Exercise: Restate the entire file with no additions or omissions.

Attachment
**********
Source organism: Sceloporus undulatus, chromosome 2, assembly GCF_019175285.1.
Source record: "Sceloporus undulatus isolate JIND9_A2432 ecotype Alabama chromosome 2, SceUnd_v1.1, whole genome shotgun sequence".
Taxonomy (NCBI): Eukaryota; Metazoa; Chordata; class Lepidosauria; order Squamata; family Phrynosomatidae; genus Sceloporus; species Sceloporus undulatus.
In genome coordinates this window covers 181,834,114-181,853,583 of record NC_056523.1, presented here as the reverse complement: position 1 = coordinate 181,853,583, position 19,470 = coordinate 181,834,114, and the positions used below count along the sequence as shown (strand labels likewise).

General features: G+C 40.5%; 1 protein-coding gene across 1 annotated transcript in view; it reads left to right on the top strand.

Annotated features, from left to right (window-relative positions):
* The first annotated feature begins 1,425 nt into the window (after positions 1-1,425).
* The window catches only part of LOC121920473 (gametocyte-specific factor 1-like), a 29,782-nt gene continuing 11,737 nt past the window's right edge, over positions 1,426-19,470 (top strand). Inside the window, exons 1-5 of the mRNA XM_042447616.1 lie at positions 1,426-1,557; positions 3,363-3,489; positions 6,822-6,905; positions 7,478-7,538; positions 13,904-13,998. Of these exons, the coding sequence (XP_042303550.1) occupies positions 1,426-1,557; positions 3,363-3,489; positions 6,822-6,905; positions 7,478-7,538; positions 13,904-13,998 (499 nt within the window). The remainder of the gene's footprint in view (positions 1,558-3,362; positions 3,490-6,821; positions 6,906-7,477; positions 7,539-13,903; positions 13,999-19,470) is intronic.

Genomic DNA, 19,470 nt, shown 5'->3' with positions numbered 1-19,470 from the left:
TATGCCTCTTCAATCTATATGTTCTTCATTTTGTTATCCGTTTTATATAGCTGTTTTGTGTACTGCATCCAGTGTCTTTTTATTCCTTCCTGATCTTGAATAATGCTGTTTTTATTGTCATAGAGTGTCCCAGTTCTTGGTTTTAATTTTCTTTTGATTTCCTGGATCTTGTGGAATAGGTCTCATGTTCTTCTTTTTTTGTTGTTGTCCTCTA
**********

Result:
Source organism: Sceloporus undulatus, chromosome 2, assembly GCF_019175285.1.
Source record: "Sceloporus undulatus isolate JIND9_A2432 ecotype Alabama chromosome 2, SceUnd_v1.1, whole genome shotgun sequence".
Taxonomy (NCBI): Eukaryota; Metazoa; Chordata; class Lepidosauria; order Squamata; family Phrynosomatidae; genus Sceloporus; species Sceloporus undulatus.
In genome coordinates this window covers 181,834,114-181,853,583 of record NC_056523.1, presented here as the reverse complement: position 1 = coordinate 181,853,583, position 19,470 = coordinate 181,834,114, and the positions used below count along the sequence as shown (strand labels likewise).

General features: G+C 40.5%; 1 protein-coding gene across 1 annotated transcript in view; it reads left to right on the top strand.

Annotated features, from left to right (window-relative positions):
* The first annotated feature begins 1,425 nt into the window (after positions 1-1,425).
* The window catches only part of LOC121920473 (gametocyte-specific factor 1-like), a 29,782-nt gene continuing 11,737 nt past the window's right edge, over positions 1,426-19,470 (top strand). Inside the window, exons 1-5 of the mRNA XM_042447616.1 lie at positions 1,426-1,557; positions 3,363-3,489; positions 6,822-6,905; positions 7,478-7,538; positions 13,904-13,998. Of these exons, the coding sequence (XP_042303550.1) occupies positions 1,426-1,557; positions 3,363-3,489; positions 6,822-6,905; positions 7,478-7,538; positions 13,904-13,998 (499 nt within the window). The remainder of the gene's footprint in view (positions 1,558-3,362; positions 3,490-6,821; positions 6,906-7,477; positions 7,539-13,903; positions 13,999-19,470) is intronic.

Genomic DNA, 19,470 nt, shown 5'->3' with positions numbered 1-19,470 from the left:
TATGCCTCTTCAATCTATATGTTCTTCATTTTGTTATCCGTTTTATATAGCTGTTTTGTGTACTGCATCCAGTGTCTTTTTATTCCTTCCTGATCTTGAATAATGCTGTTTTTATTGTCATAGAGTGTCCCAGTTCTTGGTTTTAATTTTCTTTTGATTTCCTGGATCTTGTGGAATAGGTCTCATGTTCTTCTTTTTTTGTTGTTGTCCTCTA